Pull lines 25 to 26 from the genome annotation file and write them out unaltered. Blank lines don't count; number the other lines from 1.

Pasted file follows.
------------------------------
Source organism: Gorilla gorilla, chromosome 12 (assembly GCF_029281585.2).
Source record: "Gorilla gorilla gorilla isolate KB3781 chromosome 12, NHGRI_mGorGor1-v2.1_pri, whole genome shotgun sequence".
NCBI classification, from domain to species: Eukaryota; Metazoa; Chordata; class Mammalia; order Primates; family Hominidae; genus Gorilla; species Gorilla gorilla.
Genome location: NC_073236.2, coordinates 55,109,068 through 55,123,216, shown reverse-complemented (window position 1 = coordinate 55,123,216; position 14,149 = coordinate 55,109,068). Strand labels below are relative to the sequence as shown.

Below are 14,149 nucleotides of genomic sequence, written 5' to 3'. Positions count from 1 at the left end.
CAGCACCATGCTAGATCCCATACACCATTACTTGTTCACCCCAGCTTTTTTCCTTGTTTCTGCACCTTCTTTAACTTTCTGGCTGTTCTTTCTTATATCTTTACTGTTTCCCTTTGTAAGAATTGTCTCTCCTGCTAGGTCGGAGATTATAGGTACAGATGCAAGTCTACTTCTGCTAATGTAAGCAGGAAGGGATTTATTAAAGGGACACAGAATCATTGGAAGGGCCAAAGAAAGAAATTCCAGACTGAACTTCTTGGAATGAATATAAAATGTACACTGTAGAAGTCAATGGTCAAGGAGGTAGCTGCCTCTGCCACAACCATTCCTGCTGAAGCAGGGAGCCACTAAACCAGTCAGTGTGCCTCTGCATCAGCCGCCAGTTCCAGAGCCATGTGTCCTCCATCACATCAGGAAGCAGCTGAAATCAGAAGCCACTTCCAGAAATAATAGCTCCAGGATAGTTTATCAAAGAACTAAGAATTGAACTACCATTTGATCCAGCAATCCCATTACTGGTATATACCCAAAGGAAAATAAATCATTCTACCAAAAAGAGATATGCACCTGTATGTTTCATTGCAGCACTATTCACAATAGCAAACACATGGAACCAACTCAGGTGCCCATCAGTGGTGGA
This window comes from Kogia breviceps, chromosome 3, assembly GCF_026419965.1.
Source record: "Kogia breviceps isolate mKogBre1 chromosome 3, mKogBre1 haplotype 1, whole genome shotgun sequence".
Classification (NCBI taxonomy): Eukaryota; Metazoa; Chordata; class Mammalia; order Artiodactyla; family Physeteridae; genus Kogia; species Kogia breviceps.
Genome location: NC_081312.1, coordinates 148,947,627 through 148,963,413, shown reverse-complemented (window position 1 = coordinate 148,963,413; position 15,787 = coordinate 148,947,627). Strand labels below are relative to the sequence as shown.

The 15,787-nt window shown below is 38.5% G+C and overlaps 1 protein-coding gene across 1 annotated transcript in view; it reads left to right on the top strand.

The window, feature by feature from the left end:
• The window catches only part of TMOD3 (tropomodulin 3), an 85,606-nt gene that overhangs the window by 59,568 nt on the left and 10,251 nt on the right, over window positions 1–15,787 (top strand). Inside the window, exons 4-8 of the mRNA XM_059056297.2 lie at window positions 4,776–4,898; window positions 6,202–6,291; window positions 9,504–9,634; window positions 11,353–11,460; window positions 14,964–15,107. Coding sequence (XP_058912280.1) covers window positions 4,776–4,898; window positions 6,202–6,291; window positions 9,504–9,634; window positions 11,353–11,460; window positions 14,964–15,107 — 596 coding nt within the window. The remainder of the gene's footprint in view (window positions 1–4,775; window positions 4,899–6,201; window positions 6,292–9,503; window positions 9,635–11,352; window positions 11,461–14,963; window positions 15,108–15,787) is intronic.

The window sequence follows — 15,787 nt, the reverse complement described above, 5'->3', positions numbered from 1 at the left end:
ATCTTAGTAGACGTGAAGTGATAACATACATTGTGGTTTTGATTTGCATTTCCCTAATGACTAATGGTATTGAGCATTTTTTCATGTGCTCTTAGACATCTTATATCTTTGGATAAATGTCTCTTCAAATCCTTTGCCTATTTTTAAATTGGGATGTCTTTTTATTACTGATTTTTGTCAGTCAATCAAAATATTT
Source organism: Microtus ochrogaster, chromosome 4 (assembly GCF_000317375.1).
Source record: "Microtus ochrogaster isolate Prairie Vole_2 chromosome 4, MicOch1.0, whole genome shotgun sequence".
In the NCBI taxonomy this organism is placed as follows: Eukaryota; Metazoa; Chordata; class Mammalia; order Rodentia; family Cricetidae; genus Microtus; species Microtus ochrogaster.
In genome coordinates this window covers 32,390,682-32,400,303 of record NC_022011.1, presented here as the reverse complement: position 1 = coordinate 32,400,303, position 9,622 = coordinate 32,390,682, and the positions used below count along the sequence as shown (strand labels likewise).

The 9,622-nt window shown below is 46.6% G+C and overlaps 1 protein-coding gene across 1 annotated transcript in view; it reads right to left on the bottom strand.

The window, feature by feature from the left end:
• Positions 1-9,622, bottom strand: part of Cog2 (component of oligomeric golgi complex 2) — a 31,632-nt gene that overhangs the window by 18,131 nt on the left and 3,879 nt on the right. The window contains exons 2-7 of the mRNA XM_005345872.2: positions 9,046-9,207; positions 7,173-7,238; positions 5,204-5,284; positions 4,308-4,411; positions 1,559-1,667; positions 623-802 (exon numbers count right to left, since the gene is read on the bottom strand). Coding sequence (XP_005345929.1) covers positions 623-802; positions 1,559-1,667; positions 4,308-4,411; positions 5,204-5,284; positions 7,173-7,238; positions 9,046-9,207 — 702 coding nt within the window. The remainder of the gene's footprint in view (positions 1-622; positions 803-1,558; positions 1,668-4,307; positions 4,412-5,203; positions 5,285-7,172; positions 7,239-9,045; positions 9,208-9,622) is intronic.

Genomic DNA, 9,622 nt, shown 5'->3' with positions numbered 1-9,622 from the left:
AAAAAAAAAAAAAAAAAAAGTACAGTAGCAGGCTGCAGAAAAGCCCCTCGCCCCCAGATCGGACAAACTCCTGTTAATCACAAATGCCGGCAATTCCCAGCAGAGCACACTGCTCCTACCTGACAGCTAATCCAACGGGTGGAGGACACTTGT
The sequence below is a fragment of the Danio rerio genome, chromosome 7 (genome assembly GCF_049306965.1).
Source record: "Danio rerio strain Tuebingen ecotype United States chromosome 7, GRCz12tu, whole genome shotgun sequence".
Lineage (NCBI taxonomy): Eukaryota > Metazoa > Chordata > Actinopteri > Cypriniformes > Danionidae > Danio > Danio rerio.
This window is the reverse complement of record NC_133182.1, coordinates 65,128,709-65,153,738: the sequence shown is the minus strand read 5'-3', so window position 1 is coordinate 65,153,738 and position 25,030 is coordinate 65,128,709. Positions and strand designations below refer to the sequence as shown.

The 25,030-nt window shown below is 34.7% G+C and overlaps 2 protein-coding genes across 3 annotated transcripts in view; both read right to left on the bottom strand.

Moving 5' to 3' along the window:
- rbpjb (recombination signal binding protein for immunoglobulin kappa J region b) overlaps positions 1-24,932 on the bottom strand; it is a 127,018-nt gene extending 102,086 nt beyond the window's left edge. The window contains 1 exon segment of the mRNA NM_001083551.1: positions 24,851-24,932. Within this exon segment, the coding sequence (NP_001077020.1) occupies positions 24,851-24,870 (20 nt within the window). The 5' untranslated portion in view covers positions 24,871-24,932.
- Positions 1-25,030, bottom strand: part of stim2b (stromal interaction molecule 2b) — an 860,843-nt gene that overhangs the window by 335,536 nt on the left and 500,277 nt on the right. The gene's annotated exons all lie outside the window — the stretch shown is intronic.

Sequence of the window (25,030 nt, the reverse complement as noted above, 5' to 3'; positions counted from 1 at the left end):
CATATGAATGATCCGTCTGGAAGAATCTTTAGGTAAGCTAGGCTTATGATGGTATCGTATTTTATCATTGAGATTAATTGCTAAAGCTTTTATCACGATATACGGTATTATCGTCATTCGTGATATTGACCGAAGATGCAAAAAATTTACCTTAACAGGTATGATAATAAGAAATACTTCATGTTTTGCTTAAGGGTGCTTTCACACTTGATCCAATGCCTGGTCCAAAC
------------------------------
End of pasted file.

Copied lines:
The sequence below is a fragment of the Danio rerio genome, chromosome 7 (genome assembly GCF_049306965.1).
Source record: "Danio rerio strain Tuebingen ecotype United States chromosome 7, GRCz12tu, whole genome shotgun sequence".